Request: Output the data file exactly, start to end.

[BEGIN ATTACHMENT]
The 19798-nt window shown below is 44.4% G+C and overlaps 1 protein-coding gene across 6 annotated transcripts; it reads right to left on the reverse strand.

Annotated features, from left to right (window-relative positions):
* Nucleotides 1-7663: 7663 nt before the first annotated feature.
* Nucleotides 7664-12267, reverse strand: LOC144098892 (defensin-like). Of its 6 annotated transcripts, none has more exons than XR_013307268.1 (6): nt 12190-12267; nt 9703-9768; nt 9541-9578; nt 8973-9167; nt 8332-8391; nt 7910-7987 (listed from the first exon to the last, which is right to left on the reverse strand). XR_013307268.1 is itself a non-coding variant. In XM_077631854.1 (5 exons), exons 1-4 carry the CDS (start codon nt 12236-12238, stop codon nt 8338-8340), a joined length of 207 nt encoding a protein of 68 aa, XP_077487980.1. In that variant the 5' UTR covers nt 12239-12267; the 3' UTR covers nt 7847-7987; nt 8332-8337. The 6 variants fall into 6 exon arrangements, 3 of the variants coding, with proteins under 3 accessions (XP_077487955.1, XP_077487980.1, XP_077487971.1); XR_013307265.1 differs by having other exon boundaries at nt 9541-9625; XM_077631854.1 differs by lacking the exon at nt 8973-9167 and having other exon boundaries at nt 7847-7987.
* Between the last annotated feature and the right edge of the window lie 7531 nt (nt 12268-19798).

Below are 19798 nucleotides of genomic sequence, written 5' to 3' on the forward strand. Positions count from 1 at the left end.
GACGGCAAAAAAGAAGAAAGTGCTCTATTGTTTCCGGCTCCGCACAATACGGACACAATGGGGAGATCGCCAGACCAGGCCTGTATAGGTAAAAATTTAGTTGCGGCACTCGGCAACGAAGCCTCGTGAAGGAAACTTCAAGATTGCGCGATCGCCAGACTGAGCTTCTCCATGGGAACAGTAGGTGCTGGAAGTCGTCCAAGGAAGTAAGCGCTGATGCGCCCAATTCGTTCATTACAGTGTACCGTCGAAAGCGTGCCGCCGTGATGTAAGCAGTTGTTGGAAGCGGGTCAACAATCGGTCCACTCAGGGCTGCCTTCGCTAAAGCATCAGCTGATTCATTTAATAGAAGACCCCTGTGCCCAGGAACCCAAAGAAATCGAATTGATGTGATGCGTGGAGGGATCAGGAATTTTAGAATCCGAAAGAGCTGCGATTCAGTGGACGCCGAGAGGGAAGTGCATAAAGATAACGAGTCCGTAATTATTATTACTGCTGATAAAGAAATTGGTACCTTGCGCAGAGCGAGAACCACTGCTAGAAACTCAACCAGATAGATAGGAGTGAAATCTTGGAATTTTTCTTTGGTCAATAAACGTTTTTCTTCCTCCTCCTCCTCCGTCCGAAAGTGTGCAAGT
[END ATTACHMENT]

The 19798-nt window shown below is 44.4% G+C and overlaps 1 protein-coding gene across 6 annotated transcripts; it reads right to left on the reverse strand.

Annotated features, from left to right (window-relative positions):
* Nucleotides 1-7663: 7663 nt before the first annotated feature.
* Nucleotides 7664-12267, reverse strand: LOC144098892 (defensin-like). Of its 6 annotated transcripts, none has more exons than XR_013307268.1 (6): nt 12190-12267; nt 9703-9768; nt 9541-9578; nt 8973-9167; nt 8332-8391; nt 7910-7987 (listed from the first exon to the last, which is right to left on the reverse strand). XR_013307268.1 is itself a non-coding variant. In XM_077631854.1 (5 exons), exons 1-4 carry the CDS (start codon nt 12236-12238, stop codon nt 8338-8340), a joined length of 207 nt encoding a protein of 68 aa, XP_077487980.1. In that variant the 5' UTR covers nt 12239-12267; the 3' UTR covers nt 7847-7987; nt 8332-8337. The 6 variants fall into 6 exon arrangements, 3 of the variants coding, with proteins under 3 accessions (XP_077487955.1, XP_077487980.1, XP_077487971.1); XR_013307265.1 differs by having other exon boundaries at nt 9541-9625; XM_077631854.1 differs by lacking the exon at nt 8973-9167 and having other exon boundaries at nt 7847-7987.
* Between the last annotated feature and the right edge of the window lie 7531 nt (nt 12268-19798).

Below are 19798 nucleotides of genomic sequence, written 5' to 3' on the forward strand. Positions count from 1 at the left end.
GACGGCAAAAAAGAAGAAAGTGCTCTATTGTTTCCGGCTCCGCACAATACGGACACAATGGGGAGATCGCCAGACCAGGCCTGTATAGGTAAAAATTTAGTTGCGGCACTCGGCAACGAAGCCTCGTGAAGGAAACTTCAAGATTGCGCGATCGCCAGACTGAGCTTCTCCATGGGAACAGTAGGTGCTGGAAGTCGTCCAAGGAAGTAAGCGCTGATGCGCCCAATTCGTTCATTACAGTGTACCGTCGAAAGCGTGCCGCCGTGATGTAAGCAGTTGTTGGAAGCGGGTCAACAATCGGTCCACTCAGGGCTGCCTTCGCTAAAGCATCAGCTGATTCATTTAATAGAAGACCCCTGTGCCCAGGAACCCAAAGAAATCGAATTGATGTGATGCGTGGAGGGATCAGGAATTTTAGAATCCGAAAGAGCTGCGATTCAGTGGACGCCGAGAGGGAAGTGCATAAAGATAACGAGTCCGTAATTATTATTACTGCTGATAAAGAAATTGGTACCTTGCGCAGAGCGAGAACCACTGCTAGAAACTCAACCAGATAGATAGGAGTGAAATCTTGGAATTTTTCTTTGGTCAATAAACGTTTTTCTTCCTCCTCCTCCTCCGTCCGAAAGTGTGCAAGT